When you are touched, you have a physical sensation. When you feel an emotion, you also have a physical sensation in your body. Every physical sensation, every thought, every feeling is written into your brain. The more times you have it, the more deeply it is written into your brain. So the longer you spend immersed in sad feelings and morose thoughts, the more your body becomes accustomed to that state of being. The more your body becomes accustomed to it, the more it wants to remain there. The harder it is to break out. While you want to welcome the feeling and embrace it, you also want to breathe it out as soon as possible. Don’t spend too long wallowing in self-pity.

Sixth, work in sprints – go two hours and then break for ten minutes. Give yourself a break every two hours at least. Our brain works best that way. It’s difficult and less effective to work eight hours straight.

Seventh, stay in the present moment. Train your thoughts to stay focused on the present moment. When you find Gremlin thoughts coming to take you to the past or the future, redirect yourself to the right now and right here.

Eighth, stop using toxic elements. This includes alcohol, caffeine, marijuana, cocaine, nicotine and sugars. Caffeine and nicotine have been shown in brain studies to decrease overall blood flow to the brain, making most symptoms worsen over time. They also decrease the effectiveness of many medications and increase the number and severity of side effects. Most of the substances we reach for when sad act as central nervous system depressants anyway. When you’re already depressed, you don’t want to add fuel to the fire with alcohol or marijuana.

Ninth, add Omega-3 to your daily diet. Omega-3 stabilizes mood & improves overall brain functioning. Omega-3 fatty acids are essential fatty acids crucial for growth and development. My favorite, and one of the most studied nutrients, is the Omega-3 fatty acids. About 60% of the brain is made up of fats (lipids) that make up the lining of every brain cell. Omega-3s are required by the brain to an extraordinary degree. They cannot be produced by our bodies but must be ingested via diet or pills. They are found in large, fatty, cold water fish, olive oil, and canola oil. Omega-3s help turn down the ‘volume’ of communications between brain cells (similar to the action of a mood stabilizer). Documented benefits of Omega-3 oils include improved mood, clearer thinking, more serenity, better concentration and focus, and better vision.

Tenth, add B Vitamins and folate in particular to your supplement regimen. Published studies have shown a relationship between B vitamins and depression. Increasing levels of B vitamins are highly likely to improve your mood.

Eleventh, add ginseng. Ginseng is popularly touted as a way to beat stress, improve vigor and simply feel better. The main idea with ginseng is that it helps when your body is stressed. Stress occurs anytime you are challenged above and beyond what your body is used to. An Olympic skier won’t ski faster by taking ginseng. He’s used to that stress of exercise. A working mother of two kids won’t notice a difference. She’s accustomed to her daily routine. However, throw in a new baby, or an ill parent, and you’ve just spilled over into exhaustion. That’s when ginseng does make a difference – when you have to push beyond your limits to the point of exhaustion. Ginseng helps increase your resistance and prevent exhaustion.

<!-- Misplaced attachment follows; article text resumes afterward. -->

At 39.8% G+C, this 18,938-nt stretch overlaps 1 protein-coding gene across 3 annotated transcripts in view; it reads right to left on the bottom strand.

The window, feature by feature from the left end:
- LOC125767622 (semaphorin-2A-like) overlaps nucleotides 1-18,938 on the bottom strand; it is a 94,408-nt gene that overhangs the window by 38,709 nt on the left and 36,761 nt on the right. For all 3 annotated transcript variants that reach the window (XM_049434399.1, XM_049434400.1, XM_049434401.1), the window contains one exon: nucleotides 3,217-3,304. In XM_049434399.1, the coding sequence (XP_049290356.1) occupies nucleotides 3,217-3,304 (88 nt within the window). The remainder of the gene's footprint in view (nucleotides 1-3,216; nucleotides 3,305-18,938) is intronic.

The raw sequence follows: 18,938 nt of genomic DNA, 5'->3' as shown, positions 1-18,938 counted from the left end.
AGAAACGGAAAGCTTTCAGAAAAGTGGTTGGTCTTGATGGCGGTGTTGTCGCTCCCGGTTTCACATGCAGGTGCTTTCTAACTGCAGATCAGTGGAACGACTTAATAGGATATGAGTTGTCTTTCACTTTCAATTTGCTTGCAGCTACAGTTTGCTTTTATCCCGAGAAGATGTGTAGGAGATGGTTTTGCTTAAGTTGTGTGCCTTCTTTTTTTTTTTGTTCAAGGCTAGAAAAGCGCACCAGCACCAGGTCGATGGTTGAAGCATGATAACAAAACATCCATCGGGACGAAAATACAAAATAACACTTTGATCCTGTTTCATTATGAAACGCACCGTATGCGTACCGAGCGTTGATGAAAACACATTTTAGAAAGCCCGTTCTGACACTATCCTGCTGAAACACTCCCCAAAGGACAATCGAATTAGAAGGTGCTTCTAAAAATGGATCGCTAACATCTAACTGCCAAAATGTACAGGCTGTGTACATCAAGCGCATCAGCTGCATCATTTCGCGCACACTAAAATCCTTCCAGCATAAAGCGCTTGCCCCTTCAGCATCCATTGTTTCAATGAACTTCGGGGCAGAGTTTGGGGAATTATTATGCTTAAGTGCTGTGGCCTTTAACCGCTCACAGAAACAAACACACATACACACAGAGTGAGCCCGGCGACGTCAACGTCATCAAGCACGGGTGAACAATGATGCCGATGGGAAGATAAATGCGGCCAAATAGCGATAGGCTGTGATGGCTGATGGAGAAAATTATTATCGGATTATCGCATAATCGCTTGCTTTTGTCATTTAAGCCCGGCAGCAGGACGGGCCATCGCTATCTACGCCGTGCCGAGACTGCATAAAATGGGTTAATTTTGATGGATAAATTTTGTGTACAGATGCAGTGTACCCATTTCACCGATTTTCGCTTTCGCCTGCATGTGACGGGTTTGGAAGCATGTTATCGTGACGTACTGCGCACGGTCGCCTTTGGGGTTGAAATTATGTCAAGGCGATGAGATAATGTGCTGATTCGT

Twelfth, breathe – I have covered deep breathing in previous shows. This is the deep diaphragmatic breathing where you breathe into your abdomen, not your chest. Focus on pushing out all of the air in your lungs. The goal is to fill your lungs 100% with fresh air on each breath.

Just as with your thoughts and feelings, you want to be constantly aware of your breathing every second of every day. Remember, we’ve already shown it is possible to split your conscious mind in two parts. One part you can use to tend to the daily demands of your life. The other part must be used to monitor your breathing, your thoughts and your feelings. With practice, it can be done.

Thirteenth, don’t isolate yourself. As much as you can, surround yourself with family and friends.

Fourteenth, go easier on yourself. Learn self-compassion. Speak to yourself as you would a young child.

Forgive yourself for your mistakes and shortcomings. Picture yourself as a small child. Now picture yourself parenting yourself. Forgive yourself as you would like to have been forgiven as a child. Mistakes are merely learning opportunities. And learn to forgive others.

Let go of anger and disappointment by writing a letter forgiving the individual who has hurt you. Holding on to the anger only harms you. Forgiving enables you to move on and get past the hurt.